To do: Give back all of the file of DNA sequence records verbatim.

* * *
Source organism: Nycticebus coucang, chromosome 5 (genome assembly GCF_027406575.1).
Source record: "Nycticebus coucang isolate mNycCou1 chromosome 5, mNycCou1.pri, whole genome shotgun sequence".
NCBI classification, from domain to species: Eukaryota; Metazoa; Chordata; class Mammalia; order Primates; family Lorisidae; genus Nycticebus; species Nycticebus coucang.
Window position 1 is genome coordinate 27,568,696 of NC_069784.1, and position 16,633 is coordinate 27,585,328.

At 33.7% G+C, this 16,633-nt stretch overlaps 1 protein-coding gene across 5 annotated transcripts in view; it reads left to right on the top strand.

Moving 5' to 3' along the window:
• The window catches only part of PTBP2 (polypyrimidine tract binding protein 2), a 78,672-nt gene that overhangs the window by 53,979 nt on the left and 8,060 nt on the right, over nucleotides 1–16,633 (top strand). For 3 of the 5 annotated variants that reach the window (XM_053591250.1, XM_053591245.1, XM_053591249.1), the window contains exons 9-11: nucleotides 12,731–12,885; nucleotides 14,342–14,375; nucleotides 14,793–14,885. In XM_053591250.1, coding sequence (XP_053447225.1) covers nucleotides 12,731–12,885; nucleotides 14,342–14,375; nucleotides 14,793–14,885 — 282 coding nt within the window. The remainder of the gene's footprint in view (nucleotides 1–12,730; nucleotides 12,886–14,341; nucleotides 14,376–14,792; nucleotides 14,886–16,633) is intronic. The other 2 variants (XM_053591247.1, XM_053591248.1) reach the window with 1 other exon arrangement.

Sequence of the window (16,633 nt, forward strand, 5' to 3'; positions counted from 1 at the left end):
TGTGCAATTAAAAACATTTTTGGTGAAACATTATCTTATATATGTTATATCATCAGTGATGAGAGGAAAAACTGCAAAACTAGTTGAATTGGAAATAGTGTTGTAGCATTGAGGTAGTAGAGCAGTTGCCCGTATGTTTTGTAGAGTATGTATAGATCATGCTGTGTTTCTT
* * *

Source organism: Nycticebus coucang, chromosome 5 (genome assembly GCF_027406575.1).
Source record: "Nycticebus coucang isolate mNycCou1 chromosome 5, mNycCou1.pri, whole genome shotgun sequence".
NCBI classification, from domain to species: Eukaryota; Metazoa; Chordata; class Mammalia; order Primates; family Lorisidae; genus Nycticebus; species Nycticebus coucang.
Window position 1 is genome coordinate 27,568,696 of NC_069784.1, and position 16,633 is coordinate 27,585,328.

At 33.7% G+C, this 16,633-nt stretch overlaps 1 protein-coding gene across 5 annotated transcripts in view; it reads left to right on the top strand.

Moving 5' to 3' along the window:
• The window catches only part of PTBP2 (polypyrimidine tract binding protein 2), a 78,672-nt gene that overhangs the window by 53,979 nt on the left and 8,060 nt on the right, over nucleotides 1–16,633 (top strand). For 3 of the 5 annotated variants that reach the window (XM_053591250.1, XM_053591245.1, XM_053591249.1), the window contains exons 9-11: nucleotides 12,731–12,885; nucleotides 14,342–14,375; nucleotides 14,793–14,885. In XM_053591250.1, coding sequence (XP_053447225.1) covers nucleotides 12,731–12,885; nucleotides 14,342–14,375; nucleotides 14,793–14,885 — 282 coding nt within the window. The remainder of the gene's footprint in view (nucleotides 1–12,730; nucleotides 12,886–14,341; nucleotides 14,376–14,792; nucleotides 14,886–16,633) is intronic. The other 2 variants (XM_053591247.1, XM_053591248.1) reach the window with 1 other exon arrangement.

Sequence of the window (16,633 nt, forward strand, 5' to 3'; positions counted from 1 at the left end):
TGTGCAATTAAAAACATTTTTGGTGAAACATTATCTTATATATGTTATATCATCAGTGATGAGAGGAAAAACTGCAAAACTAGTTGAATTGGAAATAGTGTTGTAGCATTGAGGTAGTAGAGCAGTTGCCCGTATGTTTTGTAGAGTATGTATAGATCATGCTGTGTTTCTT